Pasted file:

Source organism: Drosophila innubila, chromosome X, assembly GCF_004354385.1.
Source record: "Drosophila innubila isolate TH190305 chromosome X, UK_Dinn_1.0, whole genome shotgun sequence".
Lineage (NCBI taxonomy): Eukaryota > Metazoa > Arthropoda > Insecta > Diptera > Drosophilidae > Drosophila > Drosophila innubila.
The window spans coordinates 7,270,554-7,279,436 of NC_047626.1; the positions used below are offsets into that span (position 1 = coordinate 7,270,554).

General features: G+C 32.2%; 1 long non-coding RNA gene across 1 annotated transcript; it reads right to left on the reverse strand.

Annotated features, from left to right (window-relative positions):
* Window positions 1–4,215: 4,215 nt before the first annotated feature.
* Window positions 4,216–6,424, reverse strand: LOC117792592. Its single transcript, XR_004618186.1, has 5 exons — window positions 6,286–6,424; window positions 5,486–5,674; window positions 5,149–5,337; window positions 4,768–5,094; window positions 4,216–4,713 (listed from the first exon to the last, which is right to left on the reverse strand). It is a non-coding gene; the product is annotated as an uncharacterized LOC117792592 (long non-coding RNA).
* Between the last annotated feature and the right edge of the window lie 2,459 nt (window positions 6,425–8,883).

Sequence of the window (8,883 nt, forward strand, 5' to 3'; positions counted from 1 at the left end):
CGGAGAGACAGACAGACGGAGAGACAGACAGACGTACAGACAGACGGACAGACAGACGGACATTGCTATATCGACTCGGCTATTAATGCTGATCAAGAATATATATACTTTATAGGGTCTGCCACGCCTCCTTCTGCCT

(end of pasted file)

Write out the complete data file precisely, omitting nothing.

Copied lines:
Source organism: Drosophila innubila, chromosome X, assembly GCF_004354385.1.
Source record: "Drosophila innubila isolate TH190305 chromosome X, UK_Dinn_1.0, whole genome shotgun sequence".
Lineage (NCBI taxonomy): Eukaryota > Metazoa > Arthropoda > Insecta > Diptera > Drosophilidae > Drosophila > Drosophila innubila.
The window spans coordinates 7,270,554-7,279,436 of NC_047626.1; the positions used below are offsets into that span (position 1 = coordinate 7,270,554).

General features: G+C 32.2%; 1 long non-coding RNA gene across 1 annotated transcript; it reads right to left on the reverse strand.

Annotated features, from left to right (window-relative positions):
* Window positions 1–4,215: 4,215 nt before the first annotated feature.
* Window positions 4,216–6,424, reverse strand: LOC117792592. Its single transcript, XR_004618186.1, has 5 exons — window positions 6,286–6,424; window positions 5,486–5,674; window positions 5,149–5,337; window positions 4,768–5,094; window positions 4,216–4,713 (listed from the first exon to the last, which is right to left on the reverse strand). It is a non-coding gene; the product is annotated as an uncharacterized LOC117792592 (long non-coding RNA).
* Between the last annotated feature and the right edge of the window lie 2,459 nt (window positions 6,425–8,883).

Sequence of the window (8,883 nt, forward strand, 5' to 3'; positions counted from 1 at the left end):
CGGAGAGACAGACAGACGGAGAGACAGACAGACGTACAGACAGACGGACAGACAGACGGACATTGCTATATCGACTCGGCTATTAATGCTGATCAAGAATATATATACTTTATAGGGTCTGCCACGCCTCCTTCTGCCT